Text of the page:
“I remember Wyc saying, ‘Paul, I want you here,’ ” he said. “He gave me the confidence that I was going to be there and they wanted to build around me. ‘I’m not trying to trade you and we’re going to win a championship with you here.’
“I wasn’t sure what Danny [Ainge] wanted, but the owner gave me the stamp. I remember that. When we made that trade for Ray [Allen], that solidified it. I was like, ‘Oh yeah, we really trying to do something now.’ ”
Who was the first person to tell Pierce the Celtics were going to trade for Kevin Garnett? It was Walker, Garnett’s buddy from their Chicago days.
“I heard that from Antoine, he was like, ‘I think you’re gonna get KG,’ ” Pierce said. “That influence from KG coming came from Chauncey [Billups] and Ty Lue. I told Kevin two years before the deal that you need to come to Boston. He was so loyal to [the Timberwolves], he was stubborn. He never wanted to leave. I was like, ‘Man, you’re going to keep losing to the Lakers. They aren’t going to put the pieces around you. You’re going to be frustrated.’ In his head, he had a light click. He’s stubborn sometimes to a fault.”
While Pierce said he understood his 2013 trade to Brooklyn, he felt the Celtics could have retooled for one more title run. He said he did not agree with Ainge’s decision to trade him and Garnett because it would not guarantee a championship. The Celtics haven’t reached the NBA Finals since the trade.
“I wanted to end my career in Boston,” Pierce said. “That’s why that was difficult. I’ve been there my whole career and win a championship finally.
“I remember the conversation when they talked about they kept [Larry] Bird too long and it hurt the rebuilding process. That’s overthinking it to me. Did it make the rebuilding process a little shorter? Yes. But that doesn’t mean it’s going to guarantee another championship.”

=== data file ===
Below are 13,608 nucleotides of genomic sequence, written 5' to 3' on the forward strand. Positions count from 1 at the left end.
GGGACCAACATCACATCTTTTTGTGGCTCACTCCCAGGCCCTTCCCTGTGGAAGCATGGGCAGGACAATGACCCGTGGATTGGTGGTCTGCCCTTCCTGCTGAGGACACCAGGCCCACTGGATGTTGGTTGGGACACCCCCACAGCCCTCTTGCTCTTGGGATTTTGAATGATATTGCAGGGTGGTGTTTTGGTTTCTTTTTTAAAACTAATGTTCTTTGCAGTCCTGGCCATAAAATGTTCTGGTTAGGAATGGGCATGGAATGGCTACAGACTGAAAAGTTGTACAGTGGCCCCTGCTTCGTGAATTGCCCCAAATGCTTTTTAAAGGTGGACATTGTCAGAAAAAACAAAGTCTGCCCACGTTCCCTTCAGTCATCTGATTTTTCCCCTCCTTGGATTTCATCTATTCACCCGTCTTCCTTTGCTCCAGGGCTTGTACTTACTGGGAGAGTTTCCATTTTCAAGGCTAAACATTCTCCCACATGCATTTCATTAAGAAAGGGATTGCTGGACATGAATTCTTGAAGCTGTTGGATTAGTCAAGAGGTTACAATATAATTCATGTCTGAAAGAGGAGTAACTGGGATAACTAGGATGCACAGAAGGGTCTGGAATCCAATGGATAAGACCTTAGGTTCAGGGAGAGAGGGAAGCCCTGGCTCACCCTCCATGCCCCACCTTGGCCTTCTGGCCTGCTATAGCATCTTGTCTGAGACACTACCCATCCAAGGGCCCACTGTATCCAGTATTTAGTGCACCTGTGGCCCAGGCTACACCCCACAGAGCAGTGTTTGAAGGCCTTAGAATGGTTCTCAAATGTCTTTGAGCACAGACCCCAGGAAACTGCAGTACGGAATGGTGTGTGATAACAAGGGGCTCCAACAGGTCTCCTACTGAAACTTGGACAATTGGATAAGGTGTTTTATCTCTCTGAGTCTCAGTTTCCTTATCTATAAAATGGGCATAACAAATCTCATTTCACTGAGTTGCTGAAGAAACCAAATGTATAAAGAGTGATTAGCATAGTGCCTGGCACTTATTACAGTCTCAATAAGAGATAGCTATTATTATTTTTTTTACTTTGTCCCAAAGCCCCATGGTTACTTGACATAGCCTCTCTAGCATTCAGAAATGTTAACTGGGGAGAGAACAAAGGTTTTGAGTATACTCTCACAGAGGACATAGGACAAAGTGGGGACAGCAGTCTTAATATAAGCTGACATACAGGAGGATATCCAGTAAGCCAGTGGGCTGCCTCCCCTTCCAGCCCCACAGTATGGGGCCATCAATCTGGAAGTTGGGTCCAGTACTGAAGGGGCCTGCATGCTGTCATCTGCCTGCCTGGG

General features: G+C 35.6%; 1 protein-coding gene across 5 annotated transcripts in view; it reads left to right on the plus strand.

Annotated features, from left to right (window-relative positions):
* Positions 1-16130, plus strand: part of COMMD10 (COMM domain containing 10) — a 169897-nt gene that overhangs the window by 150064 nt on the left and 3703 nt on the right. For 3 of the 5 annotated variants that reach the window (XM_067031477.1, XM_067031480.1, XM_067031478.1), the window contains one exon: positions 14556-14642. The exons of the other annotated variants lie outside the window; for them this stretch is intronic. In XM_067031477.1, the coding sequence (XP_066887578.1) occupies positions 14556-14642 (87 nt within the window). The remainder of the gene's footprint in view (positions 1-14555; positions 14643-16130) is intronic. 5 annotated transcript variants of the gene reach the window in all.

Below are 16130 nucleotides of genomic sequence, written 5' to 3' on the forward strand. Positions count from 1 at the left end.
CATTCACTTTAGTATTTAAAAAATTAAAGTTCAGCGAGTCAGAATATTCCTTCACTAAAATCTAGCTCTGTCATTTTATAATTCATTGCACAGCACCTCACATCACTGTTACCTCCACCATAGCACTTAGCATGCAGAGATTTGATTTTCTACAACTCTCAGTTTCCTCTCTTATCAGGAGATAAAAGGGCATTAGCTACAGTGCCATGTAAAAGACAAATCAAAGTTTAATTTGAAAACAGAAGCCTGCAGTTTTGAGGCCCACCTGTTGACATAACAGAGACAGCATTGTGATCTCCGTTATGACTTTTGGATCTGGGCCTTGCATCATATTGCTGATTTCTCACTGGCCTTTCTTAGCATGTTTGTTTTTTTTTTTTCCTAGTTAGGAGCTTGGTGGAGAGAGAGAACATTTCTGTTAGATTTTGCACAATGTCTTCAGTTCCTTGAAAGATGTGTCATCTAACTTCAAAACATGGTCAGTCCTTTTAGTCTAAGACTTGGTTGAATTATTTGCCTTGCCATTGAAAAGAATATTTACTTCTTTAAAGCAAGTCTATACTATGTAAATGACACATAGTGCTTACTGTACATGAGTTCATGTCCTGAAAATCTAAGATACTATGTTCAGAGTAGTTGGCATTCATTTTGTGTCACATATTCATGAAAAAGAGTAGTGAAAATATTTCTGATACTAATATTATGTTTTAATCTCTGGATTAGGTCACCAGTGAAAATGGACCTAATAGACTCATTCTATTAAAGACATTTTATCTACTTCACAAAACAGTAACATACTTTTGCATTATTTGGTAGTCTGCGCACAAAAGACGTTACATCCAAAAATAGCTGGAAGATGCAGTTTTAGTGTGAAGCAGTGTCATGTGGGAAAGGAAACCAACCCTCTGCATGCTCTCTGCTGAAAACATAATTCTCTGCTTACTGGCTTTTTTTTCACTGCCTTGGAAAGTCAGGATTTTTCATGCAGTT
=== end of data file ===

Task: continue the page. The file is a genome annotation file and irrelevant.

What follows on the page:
Pierce wasn’t finished with great moments following his Celtics years. He hit big shots for Brooklyn, Washington, and even the Clippers, including his final shot at TD Garden, a perfect capper to his career.
“It’s not going to sink in until I see my name engraved in the Hall and my kids are going to be able to see it, basketball immortality right there,” he said. “I wasn’t thought of as the second coming. I was happy to go Division 1. I was always an underdog.”
The NBA career of standout center Marc Gasol is likely over after the burly big man was traded from the Lakers to his original team, the Grizzlies. Memphis was able to procure a second-round pick and will agree to a buyout for Gasol. The 36-year-old appeared to be losing steam while with the Raptors during the seven-game playoff series in 2020 when the Celtics almost asked him to shoot open 3-pointers. He squeezed out another year with the Lakers but was unseated by the midseason acquisition of Andre Drummond. Los Angeles offered more signs that Gasol wouldn’t be back when it added Dwight Howard and DeAndre Jordan in the offseason. Gasol will remain in Spain with his family, but he had a stellar career, including a Defensive Player of the Year award and an NBA title. Gasol’s No. 33 is likely to be retired in Memphis and he is also considered one of the great international players of all time . . . A potential Celtics free agent target could be Chicago’s Zach LaVine, who is entering the final year of his contract. He will have to prove he can lead the Bulls to the playoffs before a contract extension. LaVine changed representation recently and signed with Klutch Sports, which is usually the move for players who want to maximize their free agent potential. LaVine, 26, just coming off helping Team USA to the gold medal, will ask for a maximum contract in the open market. The Olympic experience may have enhanced LaVine’s value because he was asked to be a three-and-D player, sparking the Americans with his full-court defense and ability to run the floor. In the case that Bradley Beal decides to stay in Washington, LaVine could be the Celtics’ No. 1 target. The Bulls, who added DeMar DeRozan and Lonzo Ball in the offseason, have full intentions to be a factor in the Eastern Conference . . . Former No. 3 overall pick Jahlil Okafor is just 25 but will be looking for another NBA home after being waived by the Nets, who acquired him from the Pistons. Okafor was considered a can’t-miss prospect while at Duke, but he soon fell out of favor because of his lack of perimeter shooting ability and athleticism.
Gary Washburn is a Globe columnist. He can be reached at firstname.lastname@example.org. Follow him on Twitter @GwashburnGlobe.